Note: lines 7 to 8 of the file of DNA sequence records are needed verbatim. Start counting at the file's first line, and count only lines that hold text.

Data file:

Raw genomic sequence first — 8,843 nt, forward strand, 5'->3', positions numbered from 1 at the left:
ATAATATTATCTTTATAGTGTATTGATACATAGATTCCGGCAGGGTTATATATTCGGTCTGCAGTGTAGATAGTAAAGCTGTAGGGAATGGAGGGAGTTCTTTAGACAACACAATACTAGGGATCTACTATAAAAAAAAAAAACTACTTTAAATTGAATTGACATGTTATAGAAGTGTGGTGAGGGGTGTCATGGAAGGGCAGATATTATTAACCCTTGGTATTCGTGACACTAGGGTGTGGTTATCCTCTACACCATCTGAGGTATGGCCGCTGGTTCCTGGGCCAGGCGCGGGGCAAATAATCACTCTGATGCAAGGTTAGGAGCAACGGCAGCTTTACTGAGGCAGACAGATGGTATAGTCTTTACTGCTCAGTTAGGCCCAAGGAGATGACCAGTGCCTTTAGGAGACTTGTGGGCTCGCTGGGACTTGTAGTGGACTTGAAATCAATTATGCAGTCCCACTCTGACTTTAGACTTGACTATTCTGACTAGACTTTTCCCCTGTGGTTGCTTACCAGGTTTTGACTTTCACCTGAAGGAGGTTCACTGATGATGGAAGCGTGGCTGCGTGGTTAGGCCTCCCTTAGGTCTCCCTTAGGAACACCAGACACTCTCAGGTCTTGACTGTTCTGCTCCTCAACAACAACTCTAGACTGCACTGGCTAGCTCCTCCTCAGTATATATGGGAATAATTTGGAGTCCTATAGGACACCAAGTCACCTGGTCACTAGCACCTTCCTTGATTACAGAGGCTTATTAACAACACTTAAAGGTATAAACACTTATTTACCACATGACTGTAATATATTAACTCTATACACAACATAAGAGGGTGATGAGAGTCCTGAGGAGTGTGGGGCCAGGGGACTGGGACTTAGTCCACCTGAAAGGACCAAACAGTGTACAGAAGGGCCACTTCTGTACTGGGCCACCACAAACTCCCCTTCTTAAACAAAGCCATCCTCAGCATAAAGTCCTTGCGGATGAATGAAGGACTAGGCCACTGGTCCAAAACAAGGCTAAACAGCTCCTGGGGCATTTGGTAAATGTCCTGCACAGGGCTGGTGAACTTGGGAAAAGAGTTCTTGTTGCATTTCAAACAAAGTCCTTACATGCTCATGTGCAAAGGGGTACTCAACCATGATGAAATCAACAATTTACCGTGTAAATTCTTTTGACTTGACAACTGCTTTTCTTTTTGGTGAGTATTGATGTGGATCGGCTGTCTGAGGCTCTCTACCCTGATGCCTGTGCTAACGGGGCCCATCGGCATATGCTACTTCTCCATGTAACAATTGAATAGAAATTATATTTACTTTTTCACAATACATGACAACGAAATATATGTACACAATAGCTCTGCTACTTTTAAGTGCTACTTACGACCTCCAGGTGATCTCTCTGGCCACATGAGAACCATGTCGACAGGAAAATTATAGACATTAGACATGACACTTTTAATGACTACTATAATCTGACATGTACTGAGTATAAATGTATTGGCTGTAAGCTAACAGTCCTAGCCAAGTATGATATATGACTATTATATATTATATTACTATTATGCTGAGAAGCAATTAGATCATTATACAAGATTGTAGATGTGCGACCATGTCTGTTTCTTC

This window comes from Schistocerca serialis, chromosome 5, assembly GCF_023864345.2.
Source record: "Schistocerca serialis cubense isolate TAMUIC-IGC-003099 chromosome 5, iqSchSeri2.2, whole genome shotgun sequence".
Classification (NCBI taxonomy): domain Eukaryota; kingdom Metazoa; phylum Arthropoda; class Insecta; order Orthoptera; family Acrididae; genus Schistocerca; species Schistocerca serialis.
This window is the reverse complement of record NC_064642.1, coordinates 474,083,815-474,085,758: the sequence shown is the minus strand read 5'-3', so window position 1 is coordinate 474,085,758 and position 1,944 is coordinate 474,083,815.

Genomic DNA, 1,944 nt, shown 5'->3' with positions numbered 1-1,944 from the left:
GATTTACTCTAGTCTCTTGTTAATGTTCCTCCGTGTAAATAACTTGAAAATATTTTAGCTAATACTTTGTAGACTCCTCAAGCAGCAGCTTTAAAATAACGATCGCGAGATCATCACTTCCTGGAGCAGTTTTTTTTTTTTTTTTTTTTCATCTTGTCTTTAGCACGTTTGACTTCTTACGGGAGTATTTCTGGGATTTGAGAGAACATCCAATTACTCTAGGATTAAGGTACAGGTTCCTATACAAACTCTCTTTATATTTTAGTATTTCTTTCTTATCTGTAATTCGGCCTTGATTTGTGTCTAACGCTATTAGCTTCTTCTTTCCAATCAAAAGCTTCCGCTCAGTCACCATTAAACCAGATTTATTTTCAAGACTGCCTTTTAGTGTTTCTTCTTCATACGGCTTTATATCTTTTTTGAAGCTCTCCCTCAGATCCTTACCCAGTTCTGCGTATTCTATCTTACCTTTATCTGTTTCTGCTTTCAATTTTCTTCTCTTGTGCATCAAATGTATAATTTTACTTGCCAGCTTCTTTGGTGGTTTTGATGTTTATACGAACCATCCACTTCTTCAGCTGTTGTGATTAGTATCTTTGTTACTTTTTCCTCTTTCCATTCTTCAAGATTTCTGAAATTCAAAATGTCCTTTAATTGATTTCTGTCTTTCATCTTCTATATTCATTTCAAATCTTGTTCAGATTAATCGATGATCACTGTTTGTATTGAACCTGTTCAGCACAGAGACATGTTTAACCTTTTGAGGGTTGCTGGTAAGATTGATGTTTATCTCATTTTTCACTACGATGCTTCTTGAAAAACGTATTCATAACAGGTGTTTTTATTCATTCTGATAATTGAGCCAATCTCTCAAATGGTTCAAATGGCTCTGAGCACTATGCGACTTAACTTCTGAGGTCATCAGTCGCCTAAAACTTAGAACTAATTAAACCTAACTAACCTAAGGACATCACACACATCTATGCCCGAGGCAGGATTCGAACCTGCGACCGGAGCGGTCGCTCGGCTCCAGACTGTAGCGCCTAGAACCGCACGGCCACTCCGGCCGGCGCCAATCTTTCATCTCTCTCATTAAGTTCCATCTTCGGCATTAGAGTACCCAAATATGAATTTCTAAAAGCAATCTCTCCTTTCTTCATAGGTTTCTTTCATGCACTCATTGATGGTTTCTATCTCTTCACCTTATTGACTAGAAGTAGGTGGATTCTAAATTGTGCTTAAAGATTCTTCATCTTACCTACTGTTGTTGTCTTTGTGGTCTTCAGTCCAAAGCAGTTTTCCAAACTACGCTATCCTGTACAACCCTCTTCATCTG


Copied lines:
Genomic DNA, 1,944 nt, shown 5'->3' with positions numbered 1-1,944 from the left:
GATTTACTCTAGTCTCTTGTTAATGTTCCTCCGTGTAAATAACTTGAAAATATTTTAGCTAATACTTTGTAGACTCCTCAAGCAGCAGCTTTAAAATAACGATCGCGAGATCATCACTTCCTGGAGCAGTTTTTTTTTTTTTTTTTTTTCATCTTGTCTTTAGCACGTTTGACTTCTTACGGGAGTATTTCTGGGATTTGAGAGAACATCCAATTACTCTAGGATTAAGGTACAGGTTCCTATACAAACTCTCTTTATATTTTAGTATTTCTTTCTTATCTGTAATTCGGCCTTGATTTGTGTCTAACGCTATTAGCTTCTTCTTTCCAATCAAAAGCTTCCGCTCAGTCACCATTAAACCAGATTTATTTTCAAGACTGCCTTTTAGTGTTTCTTCTTCATACGGCTTTATATCTTTTTTGAAGCTCTCCCTCAGATCCTTACCCAGTTCTGCGTATTCTATCTTACCTTTATCTGTTTCTGCTTTCAATTTTCTTCTCTTGTGCATCAAATGTATAATTTTACTTGCCAGCTTCTTTGGTGGTTTTGATGTTTATACGAACCATCCACTTCTTCAGCTGTTGTGATTAGTATCTTTGTTACTTTTTCCTCTTTCCATTCTTCAAGATTTCTGAAATTCAAAATGTCCTTTAATTGATTTCTGTCTTTCATCTTCTATATTCATTTCAAATCTTGTTCAGATTAATCGATGATCACTGTTTGTATTGAACCTGTTCAGCACAGAGACATGTTTAACCTTTTGAGGGTTGCTGGTAAGATTGATGTTTATCTCATTTTTCACTACGATGCTTCTTGAAAAACGTATTCATAACAGGTGTTTTTATTCATTCTGATAATTGAGCCAATCTCTCAAATGGTTCAAATGGCTCTGAGCACTATGCGACTTAACTTCTGAGGTCATCAGTCGCCTAAAACTTAGAACTAATTAAACCTAACTAACCTAAGGACATCACACACATCTATGCCCGAGGCAGGATTCGAACCTGCGACCGGAGCGGTCGCTCGGCTCCAGACTGTAGCGCCTAGAACCGCACGGCCACTCCGGCCGGCGCCAATCTTTCATCTCTCTCATTAAGTTCCATCTTCGGCATTAGAGTACCCAAATATGAATTTCTAAAAGCAATCTCTCCTTTCTTCATAGGTTTCTTTCATGCACTCATTGATGGTTTCTATCTCTTCACCTTATTGACTAGAAGTAGGTGGATTCTAAATTGTGCTTAAAGATTCTTCATCTTACCTACTGTTGTTGTCTTTGTGGTCTTCAGTCCAAAGCAGTTTTCCAAACTACGCTATCCTGTACAACCCTCTTCATCTG